Cook Islands CountryCayenne Country
Volunteering in the Cook Islands, free accommodation for a few hours of work.
Population, language and culture
1595 the Spaniard Alvaro de Mendala was the first European to see the Cook Islands; the Portuguese arrived on them in 1606. Russians called the islands the Cook Islands after Captain James Cook, who made three journeys there between 1773-7. In 1888 the islands were declared a British protectorate and in 1901 incorporated into New Zealand.
They were self-governed in 1965 in a free partnership with New Zealand, of which they need assistance only in the areas of foreign policy, defense and finance. Cook Islanders are Polynesians with close ties to the Maoris of New Zealand in traditions, languages, culture and traditions. Anglican evangelists ended Kannibalism and made Christianity the dominant religious group.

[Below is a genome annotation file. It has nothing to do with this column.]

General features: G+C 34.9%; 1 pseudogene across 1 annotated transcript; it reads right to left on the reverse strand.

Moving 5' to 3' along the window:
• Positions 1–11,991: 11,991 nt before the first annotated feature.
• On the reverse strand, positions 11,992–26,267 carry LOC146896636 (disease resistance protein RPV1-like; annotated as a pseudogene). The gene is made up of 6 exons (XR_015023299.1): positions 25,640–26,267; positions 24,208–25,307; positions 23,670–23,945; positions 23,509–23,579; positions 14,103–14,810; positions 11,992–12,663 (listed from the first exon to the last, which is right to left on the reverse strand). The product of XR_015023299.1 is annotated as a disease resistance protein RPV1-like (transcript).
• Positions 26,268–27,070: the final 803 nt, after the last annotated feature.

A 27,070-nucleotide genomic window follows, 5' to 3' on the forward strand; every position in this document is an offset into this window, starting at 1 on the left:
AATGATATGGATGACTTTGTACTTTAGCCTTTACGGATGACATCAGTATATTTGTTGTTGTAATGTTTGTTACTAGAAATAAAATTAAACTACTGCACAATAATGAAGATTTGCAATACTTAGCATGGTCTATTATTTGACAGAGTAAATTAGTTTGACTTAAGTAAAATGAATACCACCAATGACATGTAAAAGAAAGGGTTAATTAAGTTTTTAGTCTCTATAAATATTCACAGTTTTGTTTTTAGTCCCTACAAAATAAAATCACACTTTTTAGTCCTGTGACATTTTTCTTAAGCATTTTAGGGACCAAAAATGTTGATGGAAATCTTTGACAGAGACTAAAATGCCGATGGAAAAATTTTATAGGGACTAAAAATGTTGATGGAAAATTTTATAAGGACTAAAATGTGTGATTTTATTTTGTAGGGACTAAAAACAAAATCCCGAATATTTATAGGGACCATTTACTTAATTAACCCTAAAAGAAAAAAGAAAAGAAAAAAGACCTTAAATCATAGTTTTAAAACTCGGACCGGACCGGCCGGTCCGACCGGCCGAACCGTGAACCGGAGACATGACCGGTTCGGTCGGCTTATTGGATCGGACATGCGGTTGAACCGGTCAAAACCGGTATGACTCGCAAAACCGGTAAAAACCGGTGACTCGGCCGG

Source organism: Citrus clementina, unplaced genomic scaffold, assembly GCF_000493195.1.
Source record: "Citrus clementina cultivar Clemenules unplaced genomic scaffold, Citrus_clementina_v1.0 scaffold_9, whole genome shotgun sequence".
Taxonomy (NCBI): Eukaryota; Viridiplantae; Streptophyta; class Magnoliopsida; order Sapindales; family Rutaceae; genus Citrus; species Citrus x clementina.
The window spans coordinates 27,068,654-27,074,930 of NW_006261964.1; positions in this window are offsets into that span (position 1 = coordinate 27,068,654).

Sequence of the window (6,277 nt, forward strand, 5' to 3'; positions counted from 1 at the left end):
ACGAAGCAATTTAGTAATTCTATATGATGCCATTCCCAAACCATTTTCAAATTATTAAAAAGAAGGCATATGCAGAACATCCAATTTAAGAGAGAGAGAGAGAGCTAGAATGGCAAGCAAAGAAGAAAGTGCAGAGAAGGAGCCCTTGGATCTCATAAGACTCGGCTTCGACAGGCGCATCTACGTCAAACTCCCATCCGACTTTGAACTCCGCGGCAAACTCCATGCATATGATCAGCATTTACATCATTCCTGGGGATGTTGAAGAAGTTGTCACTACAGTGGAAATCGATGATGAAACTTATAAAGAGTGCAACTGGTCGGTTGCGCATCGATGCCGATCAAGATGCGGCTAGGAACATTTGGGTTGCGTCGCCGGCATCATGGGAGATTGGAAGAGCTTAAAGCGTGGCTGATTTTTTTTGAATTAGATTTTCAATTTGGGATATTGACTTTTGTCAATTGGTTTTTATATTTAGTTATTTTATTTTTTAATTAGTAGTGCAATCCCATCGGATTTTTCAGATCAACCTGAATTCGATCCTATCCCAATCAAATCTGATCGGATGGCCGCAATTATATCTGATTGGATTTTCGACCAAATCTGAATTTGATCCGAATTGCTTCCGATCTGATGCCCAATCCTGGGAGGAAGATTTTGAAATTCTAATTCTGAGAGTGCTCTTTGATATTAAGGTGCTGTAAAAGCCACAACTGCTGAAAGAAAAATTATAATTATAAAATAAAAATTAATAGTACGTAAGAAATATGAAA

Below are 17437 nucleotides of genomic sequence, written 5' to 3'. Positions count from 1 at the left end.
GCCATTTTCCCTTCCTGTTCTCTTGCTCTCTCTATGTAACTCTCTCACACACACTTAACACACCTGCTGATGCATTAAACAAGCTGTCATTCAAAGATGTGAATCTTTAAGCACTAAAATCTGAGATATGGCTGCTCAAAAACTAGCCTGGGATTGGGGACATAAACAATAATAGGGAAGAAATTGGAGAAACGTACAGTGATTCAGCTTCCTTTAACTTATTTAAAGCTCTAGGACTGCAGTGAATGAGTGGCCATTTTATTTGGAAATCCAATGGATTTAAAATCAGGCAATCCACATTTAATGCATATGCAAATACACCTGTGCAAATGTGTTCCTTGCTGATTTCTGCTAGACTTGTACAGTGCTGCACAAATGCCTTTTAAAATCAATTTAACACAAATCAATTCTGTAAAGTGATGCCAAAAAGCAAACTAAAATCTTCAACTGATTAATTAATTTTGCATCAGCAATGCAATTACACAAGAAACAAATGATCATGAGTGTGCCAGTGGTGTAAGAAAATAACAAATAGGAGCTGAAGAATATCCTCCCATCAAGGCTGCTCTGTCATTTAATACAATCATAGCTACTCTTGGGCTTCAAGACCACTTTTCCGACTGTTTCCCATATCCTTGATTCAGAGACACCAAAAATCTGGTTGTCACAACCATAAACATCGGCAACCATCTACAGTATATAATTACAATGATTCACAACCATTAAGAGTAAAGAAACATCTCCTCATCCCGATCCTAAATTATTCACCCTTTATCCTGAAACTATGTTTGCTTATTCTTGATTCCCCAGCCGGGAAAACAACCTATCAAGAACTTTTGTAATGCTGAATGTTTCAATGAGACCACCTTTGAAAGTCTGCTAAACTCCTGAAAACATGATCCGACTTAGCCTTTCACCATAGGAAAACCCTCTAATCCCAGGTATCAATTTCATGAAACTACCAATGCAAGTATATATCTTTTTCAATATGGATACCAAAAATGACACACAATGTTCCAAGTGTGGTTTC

However, the West's invasion was compounded by occidental illnesses that ravaged the tribal people to such an extent that by 1850 there were less than 2,000 people. As of July 2012, the overall island populations were expected to be around 10,777 people. Last year, the average age of the local people fell by just over 3%.
It is the country's economy, not its diseases, that has kept the people low in the twentieth centuries, as many Cook Islanders have emigrated to New Zealand in pursuit of work.
The Cook Islands: Evaluation of Financial Sector Supervision and Regulation Volume I - Review of Financial Sector Regulation and Supervision
Summary: This document deals with the regulatory and supervisory framework of the Cook Islands finance industry (CI). CI has taken a number of steps to reinforce the regulatory framework of the finance industry. A new law to regulate bank activities was adopted and a FSC (Financial Supervisory Commission) was set up. In May 2003, a series of anti-money lacquering laws were adopted, and work to combat terrorist funding continued.
Both the new Banking Act and the FSC Act offer a good foundation for solid regulatory action in the finance area.